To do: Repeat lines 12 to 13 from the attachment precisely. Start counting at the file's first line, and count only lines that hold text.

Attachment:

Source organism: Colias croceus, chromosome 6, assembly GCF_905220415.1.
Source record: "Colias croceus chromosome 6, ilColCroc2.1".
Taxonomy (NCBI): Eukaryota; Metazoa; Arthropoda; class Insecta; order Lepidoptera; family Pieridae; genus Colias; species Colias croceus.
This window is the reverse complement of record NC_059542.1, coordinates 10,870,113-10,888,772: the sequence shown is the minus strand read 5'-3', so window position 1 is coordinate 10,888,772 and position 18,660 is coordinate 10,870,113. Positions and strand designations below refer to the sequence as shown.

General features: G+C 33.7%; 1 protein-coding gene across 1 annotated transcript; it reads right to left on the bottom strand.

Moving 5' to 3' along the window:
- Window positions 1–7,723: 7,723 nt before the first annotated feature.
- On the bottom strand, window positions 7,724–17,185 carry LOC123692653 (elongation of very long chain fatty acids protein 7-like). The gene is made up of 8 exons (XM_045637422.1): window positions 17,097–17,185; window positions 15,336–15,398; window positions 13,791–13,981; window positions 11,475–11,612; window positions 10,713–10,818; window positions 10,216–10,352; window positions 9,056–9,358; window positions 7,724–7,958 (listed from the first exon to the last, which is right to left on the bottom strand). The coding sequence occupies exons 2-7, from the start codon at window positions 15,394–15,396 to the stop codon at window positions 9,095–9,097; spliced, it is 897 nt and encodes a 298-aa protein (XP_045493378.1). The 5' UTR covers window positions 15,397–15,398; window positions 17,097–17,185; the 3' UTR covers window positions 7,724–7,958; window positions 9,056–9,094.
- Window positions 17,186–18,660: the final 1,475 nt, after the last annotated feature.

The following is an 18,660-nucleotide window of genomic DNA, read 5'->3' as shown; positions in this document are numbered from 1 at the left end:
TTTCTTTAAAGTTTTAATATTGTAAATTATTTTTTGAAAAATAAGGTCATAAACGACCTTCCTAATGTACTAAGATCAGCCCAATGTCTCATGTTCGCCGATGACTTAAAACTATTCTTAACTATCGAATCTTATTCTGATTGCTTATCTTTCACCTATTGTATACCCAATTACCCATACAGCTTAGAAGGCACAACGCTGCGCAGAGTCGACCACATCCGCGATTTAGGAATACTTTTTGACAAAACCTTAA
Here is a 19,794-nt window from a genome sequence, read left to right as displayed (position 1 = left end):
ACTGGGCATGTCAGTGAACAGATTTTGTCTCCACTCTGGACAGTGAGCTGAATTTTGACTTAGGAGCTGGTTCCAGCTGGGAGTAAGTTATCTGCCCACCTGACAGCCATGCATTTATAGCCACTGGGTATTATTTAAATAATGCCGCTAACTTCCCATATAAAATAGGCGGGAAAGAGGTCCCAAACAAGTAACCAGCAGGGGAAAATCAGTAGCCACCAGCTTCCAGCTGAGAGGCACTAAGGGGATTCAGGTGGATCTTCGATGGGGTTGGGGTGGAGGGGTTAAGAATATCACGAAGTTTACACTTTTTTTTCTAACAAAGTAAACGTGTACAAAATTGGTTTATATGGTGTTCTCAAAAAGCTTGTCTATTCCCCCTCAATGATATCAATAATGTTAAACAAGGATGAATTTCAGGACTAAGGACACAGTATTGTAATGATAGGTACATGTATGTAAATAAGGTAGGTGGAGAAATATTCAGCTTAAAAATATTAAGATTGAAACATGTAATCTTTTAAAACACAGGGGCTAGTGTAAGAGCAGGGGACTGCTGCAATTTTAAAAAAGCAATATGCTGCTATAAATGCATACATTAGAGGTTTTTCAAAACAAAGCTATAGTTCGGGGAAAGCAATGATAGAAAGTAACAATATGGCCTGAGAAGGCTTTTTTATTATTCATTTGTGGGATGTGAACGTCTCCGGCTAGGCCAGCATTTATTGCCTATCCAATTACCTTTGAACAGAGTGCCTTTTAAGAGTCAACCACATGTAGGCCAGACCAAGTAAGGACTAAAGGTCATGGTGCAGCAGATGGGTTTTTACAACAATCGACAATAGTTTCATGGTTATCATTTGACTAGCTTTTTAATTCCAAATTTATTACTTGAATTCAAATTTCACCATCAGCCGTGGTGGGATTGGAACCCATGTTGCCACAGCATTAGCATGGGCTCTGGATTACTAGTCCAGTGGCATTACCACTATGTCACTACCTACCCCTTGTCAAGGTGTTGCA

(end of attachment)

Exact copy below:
Here is a 19,794-nt window from a genome sequence, read left to right as displayed (position 1 = left end):
ACTGGGCATGTCAGTGAACAGATTTTGTCTCCACTCTGGACAGTGAGCTGAATTTTGACTTAGGAGCTGGTTCCAGCTGGGAGTAAGTTATCTGCCCACCTGACAGCCATGCATTTATAGCCACTGGGTATTATTTAAATAATGCCGCTAACTTCCCATATAAAATAGGCGGGAAAGAGGTCCCAAACAAGTAACCAGCAGGGGAAAATCAGTAGCCACCAGCTTCCAGCTGAGAGGCACTAAGGGGATTCAGGTGGATCTTCGATGGGGTTGGGGTGGAGGGGTTAAGAATATCACGAAGTTTACACTTTTTTTTCTAACAAAGTAAACGTGTACAAAATTGGTTTATATGGTGTTCTCAAAAAGCTTGTCTATTCCCCCTCAATGATATCAATAATGTTAAACAAGGATGAATTTCAGGACTAAGGACACAGTATTGTAATGATAGGTACATGTATGTAAATAAGGTAGGTGGAGAAATATTCAGCTTAAAAATATTAAGATTGAAACATGTAATCTTTTAAAACACAGGGGCTAGTGTAAGAGCAGGGGACTGCTGCAATTTTAAAAAAGCAATATGCTGCTATAAATGCATACATTAGAGGTTTTTCAAAACAAAGCTATAGTTCGGGGAAAGCAATGATAGAAAGTAACAATATGGCCTGAGAAGGCTTTTTTATTATTCATTTGTGGGATGTGAACGTCTCCGGCTAGGCCAGCATTTATTGCCTATCCAATTACCTTTGAACAGAGTGCCTTTTAAGAGTCAACCACATGTAGGCCAGACCAAGTAAGGACTAAAGGTCATGGTGCAGCAGATGGGTTTTTACAACAATCGACAATAGTTTCATGGTTATCATTTGACTAGCTTTTTAATTCCAAATTTATTACTTGAATTCAAATTTCACCATCAGCCGTGGTGGGATTGGAACCCATGTTGCCACAGCATTAGCATGGGCTCTGGATTACTAGTCCAGTGGCATTACCACTATGTCACTACCTACCCCTTGTCAAGGTGTTGCA